Four days after his brush with death, Coulthard competed in the Spanish Grand Prix, qualifying fourth before finishing second behind teammate Mika Hakkinen. It remains one of the results he is most proud of.
Coulthard’s teammate Mika Hakkinen also makes the list for surviving his brush with death and going on to become a two-time world champion.
The Finn was driving for McLaren in his third season in Formula One at the season-ending Australian Grand Prix when he lost control of his car in qualifying and smashed into the tyre barrier at Brewery corner.
Hakkinen required an emergency trackside tracheotomy to save his life, and he also suffered a skull fracture and internal bleeding.
He only missed one race and was back in a Formula 1 car three months later.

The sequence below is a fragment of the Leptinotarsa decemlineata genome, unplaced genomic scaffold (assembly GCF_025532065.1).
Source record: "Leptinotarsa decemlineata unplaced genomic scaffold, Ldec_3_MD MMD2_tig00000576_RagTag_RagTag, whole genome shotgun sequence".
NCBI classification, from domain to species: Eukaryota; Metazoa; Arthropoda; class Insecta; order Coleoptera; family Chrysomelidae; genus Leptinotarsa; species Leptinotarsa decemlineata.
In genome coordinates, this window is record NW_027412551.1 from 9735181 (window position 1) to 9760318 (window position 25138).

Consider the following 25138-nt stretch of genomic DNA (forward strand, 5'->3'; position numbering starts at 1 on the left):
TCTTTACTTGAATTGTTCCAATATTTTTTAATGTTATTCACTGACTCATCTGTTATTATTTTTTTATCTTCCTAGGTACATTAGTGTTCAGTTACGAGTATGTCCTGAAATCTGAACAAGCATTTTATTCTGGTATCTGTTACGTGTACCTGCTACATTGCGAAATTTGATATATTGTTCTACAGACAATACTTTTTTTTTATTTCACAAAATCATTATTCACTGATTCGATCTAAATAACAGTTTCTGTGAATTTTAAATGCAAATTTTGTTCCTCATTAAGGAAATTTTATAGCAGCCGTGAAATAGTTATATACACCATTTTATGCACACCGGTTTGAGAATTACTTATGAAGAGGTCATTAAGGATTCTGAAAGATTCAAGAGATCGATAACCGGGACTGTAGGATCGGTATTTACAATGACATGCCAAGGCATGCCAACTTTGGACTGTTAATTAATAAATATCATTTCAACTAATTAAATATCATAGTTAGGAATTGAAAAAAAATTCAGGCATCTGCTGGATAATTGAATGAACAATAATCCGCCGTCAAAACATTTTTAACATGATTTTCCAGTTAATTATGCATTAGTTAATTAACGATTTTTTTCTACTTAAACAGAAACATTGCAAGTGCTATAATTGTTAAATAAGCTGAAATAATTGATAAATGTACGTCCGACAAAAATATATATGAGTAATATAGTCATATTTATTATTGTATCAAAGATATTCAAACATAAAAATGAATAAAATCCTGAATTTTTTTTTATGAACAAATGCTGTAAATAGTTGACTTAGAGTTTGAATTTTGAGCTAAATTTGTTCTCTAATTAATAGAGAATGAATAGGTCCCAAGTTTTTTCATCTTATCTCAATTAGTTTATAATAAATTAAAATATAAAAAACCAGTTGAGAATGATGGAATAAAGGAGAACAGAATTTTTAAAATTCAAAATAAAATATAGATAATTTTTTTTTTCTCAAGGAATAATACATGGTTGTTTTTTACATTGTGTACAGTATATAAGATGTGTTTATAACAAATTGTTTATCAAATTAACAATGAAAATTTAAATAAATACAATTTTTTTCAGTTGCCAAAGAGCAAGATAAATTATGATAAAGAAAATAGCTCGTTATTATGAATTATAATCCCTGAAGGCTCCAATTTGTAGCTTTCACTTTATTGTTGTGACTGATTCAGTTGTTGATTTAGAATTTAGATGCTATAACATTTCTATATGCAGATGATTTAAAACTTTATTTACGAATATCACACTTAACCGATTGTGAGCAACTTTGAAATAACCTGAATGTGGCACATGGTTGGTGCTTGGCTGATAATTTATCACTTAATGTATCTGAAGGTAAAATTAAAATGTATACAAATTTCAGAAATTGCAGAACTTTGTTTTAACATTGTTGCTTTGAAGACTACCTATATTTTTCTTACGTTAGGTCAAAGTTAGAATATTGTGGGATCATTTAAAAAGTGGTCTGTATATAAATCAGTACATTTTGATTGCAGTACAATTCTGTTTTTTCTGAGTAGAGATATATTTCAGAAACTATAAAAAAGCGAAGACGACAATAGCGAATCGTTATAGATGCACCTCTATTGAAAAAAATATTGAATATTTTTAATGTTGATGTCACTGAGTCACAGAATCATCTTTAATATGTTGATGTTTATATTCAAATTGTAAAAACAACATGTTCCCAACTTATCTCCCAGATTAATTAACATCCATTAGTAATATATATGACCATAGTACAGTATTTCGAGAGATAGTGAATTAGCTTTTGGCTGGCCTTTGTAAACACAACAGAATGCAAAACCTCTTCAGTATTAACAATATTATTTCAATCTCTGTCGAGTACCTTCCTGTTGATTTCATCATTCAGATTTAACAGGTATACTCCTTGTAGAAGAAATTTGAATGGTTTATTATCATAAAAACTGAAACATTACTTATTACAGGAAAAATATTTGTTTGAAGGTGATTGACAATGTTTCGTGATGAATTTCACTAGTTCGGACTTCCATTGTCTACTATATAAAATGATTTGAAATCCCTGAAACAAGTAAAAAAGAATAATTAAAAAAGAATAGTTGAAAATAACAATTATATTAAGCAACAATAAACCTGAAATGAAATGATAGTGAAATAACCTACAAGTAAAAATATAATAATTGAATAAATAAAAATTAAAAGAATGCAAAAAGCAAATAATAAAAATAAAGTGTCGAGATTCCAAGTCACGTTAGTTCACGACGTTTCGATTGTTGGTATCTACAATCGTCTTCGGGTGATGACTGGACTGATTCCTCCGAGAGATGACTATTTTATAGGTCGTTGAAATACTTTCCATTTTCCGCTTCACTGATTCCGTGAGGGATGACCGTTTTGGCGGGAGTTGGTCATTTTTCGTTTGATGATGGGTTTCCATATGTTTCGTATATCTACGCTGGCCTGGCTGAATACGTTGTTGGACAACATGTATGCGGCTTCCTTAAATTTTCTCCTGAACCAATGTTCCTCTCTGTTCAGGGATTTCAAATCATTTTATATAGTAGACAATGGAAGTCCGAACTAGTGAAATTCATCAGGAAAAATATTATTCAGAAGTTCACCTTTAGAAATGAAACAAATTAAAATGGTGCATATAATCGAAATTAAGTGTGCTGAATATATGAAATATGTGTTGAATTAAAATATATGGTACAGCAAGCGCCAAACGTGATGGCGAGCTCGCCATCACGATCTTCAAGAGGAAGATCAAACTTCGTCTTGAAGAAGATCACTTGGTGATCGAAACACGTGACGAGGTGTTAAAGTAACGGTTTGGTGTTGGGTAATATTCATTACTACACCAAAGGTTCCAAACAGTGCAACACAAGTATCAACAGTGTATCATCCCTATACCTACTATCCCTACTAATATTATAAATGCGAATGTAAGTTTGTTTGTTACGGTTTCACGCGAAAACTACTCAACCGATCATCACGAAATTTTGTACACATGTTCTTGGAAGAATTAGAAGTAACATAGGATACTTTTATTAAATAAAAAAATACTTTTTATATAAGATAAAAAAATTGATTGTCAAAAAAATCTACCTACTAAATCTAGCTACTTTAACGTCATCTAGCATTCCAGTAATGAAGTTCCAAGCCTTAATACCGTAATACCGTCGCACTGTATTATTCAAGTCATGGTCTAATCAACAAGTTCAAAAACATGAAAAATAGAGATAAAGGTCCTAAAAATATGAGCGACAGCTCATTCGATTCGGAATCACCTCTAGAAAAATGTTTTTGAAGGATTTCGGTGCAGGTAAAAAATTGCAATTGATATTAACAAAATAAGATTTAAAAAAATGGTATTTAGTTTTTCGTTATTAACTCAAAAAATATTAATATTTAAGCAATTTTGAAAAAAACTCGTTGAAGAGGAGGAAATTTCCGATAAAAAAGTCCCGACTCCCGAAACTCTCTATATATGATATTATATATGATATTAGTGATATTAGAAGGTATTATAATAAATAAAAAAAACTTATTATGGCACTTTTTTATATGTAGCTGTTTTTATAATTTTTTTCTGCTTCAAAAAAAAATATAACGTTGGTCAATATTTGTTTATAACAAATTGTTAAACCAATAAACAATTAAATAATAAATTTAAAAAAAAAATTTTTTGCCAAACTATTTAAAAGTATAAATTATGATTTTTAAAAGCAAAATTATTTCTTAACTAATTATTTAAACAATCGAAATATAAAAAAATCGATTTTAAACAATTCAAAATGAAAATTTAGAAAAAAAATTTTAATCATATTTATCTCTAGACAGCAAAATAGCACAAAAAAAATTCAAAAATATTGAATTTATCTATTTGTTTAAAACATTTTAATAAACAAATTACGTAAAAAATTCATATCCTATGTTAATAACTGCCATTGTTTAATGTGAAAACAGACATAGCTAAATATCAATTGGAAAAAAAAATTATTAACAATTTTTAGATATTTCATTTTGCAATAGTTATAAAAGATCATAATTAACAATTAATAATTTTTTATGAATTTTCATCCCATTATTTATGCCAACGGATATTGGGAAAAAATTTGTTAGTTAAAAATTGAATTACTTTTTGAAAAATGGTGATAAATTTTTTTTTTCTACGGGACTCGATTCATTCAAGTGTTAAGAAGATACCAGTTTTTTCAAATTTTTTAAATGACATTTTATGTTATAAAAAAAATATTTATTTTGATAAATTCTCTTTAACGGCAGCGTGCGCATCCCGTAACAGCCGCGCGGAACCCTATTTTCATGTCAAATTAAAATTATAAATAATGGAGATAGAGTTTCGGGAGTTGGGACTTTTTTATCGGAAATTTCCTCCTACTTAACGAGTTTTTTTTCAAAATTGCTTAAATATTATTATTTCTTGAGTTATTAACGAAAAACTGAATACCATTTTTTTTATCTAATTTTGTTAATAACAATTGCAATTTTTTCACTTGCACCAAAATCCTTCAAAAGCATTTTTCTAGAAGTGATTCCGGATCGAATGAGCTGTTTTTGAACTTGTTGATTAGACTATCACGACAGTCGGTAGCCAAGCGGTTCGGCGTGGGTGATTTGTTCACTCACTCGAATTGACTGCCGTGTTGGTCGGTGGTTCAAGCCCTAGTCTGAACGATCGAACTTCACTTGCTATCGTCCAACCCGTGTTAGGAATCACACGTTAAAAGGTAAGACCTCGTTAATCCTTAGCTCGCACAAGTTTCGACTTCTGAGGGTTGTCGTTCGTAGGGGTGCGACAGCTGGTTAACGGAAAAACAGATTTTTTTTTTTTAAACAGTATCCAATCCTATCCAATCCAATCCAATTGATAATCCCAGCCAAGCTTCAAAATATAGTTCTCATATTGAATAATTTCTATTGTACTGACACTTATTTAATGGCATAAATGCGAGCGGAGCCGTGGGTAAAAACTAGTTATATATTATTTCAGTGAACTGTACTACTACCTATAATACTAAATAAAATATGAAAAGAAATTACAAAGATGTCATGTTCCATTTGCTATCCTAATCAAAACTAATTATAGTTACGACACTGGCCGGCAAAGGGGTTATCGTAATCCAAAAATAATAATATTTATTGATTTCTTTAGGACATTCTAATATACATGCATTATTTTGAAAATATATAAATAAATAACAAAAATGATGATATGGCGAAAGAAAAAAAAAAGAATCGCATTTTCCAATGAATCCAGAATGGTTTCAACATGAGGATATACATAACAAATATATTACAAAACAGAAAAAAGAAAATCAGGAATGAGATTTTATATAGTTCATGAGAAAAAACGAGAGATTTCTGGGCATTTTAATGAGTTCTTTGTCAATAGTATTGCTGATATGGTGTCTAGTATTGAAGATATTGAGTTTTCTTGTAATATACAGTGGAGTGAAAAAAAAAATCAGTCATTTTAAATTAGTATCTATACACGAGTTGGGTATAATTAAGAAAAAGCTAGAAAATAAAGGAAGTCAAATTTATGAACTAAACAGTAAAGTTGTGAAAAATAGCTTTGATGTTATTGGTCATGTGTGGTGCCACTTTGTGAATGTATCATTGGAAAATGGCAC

Halfway through the 1999 Formula One season it appeared as if Michael Schumacher would finally deliver Ferrari a first world title since 1979.
But when the German’s brakes failed and he slammed into the tyre wall at the British Grand Prix, he suffered a broken leg and his season was over.
Teammate Eddie Irvine then took over Ferrari’s title charge and Schumacher returned to help him out in the Malaysian Grand Prix before letting the Irishman win to lead the championship with a round remaining.
Alas Irvine couldn’t finish the job and Mika Hakkinen took the title in the final round, but Schumacher delivered the title Ferrari craved the following season.
Jonny Herbert was widely regarded as the next great British driver in the mid 1980s when he won the 1985 British Formula Ford Festival at Brands Hatch and the 1987 British Formula Three title.